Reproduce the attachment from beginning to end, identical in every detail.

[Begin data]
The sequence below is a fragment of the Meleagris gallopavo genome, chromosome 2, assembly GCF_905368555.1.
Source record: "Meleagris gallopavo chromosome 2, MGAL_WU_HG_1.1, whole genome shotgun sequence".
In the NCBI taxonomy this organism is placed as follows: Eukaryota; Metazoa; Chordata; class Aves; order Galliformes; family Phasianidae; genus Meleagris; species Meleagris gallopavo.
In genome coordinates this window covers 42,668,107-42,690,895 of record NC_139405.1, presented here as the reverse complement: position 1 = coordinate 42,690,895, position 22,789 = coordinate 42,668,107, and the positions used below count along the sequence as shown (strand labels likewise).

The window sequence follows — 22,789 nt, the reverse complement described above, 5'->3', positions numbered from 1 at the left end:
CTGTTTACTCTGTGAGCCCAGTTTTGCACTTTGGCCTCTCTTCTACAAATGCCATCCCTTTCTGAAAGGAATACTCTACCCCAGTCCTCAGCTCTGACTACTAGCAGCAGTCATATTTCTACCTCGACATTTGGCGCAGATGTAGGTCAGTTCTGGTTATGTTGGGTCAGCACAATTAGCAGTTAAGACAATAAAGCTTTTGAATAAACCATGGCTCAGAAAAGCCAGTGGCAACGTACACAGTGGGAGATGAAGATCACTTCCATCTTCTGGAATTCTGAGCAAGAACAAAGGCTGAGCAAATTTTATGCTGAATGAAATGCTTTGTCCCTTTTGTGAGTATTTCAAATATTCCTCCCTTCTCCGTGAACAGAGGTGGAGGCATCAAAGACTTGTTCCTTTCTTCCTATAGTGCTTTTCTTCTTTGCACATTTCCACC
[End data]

The sequence below is a fragment of the Meleagris gallopavo genome, chromosome 2, assembly GCF_905368555.1.
Source record: "Meleagris gallopavo chromosome 2, MGAL_WU_HG_1.1, whole genome shotgun sequence".
In the NCBI taxonomy this organism is placed as follows: Eukaryota; Metazoa; Chordata; class Aves; order Galliformes; family Phasianidae; genus Meleagris; species Meleagris gallopavo.
In genome coordinates this window covers 42,668,107-42,690,895 of record NC_139405.1, presented here as the reverse complement: position 1 = coordinate 42,690,895, position 22,789 = coordinate 42,668,107, and the positions used below count along the sequence as shown (strand labels likewise).

The window sequence follows — 22,789 nt, the reverse complement described above, 5'->3', positions numbered from 1 at the left end:
CTGTTTACTCTGTGAGCCCAGTTTTGCACTTTGGCCTCTCTTCTACAAATGCCATCCCTTTCTGAAAGGAATACTCTACCCCAGTCCTCAGCTCTGACTACTAGCAGCAGTCATATTTCTACCTCGACATTTGGCGCAGATGTAGGTCAGTTCTGGTTATGTTGGGTCAGCACAATTAGCAGTTAAGACAATAAAGCTTTTGAATAAACCATGGCTCAGAAAAGCCAGTGGCAACGTACACAGTGGGAGATGAAGATCACTTCCATCTTCTGGAATTCTGAGCAAGAACAAAGGCTGAGCAAATTTTATGCTGAATGAAATGCTTTGTCCCTTTTGTGAGTATTTCAAATATTCCTCCCTTCTCCGTGAACAGAGGTGGAGGCATCAAAGACTTGTTCCTTTCTTCCTATAGTGCTTTTCTTCTTTGCACATTTCCACC